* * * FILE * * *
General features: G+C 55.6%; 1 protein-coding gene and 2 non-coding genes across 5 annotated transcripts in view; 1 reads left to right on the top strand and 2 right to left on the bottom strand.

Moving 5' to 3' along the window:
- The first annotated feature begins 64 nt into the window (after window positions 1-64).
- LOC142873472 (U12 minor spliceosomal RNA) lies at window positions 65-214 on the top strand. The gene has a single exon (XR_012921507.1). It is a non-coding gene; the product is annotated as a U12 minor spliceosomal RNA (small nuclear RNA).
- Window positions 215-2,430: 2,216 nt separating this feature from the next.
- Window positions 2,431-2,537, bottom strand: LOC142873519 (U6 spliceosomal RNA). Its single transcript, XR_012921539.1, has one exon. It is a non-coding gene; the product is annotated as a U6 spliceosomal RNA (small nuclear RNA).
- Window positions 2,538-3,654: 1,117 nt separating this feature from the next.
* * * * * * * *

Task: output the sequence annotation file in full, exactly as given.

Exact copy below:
General features: G+C 55.6%; 1 protein-coding gene and 2 non-coding genes across 5 annotated transcripts in view; 1 reads left to right on the top strand and 2 right to left on the bottom strand.

Moving 5' to 3' along the window:
- The first annotated feature begins 64 nt into the window (after window positions 1-64).
- LOC142873472 (U12 minor spliceosomal RNA) lies at window positions 65-214 on the top strand. The gene has a single exon (XR_012921507.1). It is a non-coding gene; the product is annotated as a U12 minor spliceosomal RNA (small nuclear RNA).
- Window positions 215-2,430: 2,216 nt separating this feature from the next.
- Window positions 2,431-2,537, bottom strand: LOC142873519 (U6 spliceosomal RNA). Its single transcript, XR_012921539.1, has one exon. It is a non-coding gene; the product is annotated as a U6 spliceosomal RNA (small nuclear RNA).
- Window positions 2,538-3,654: 1,117 nt separating this feature from the next.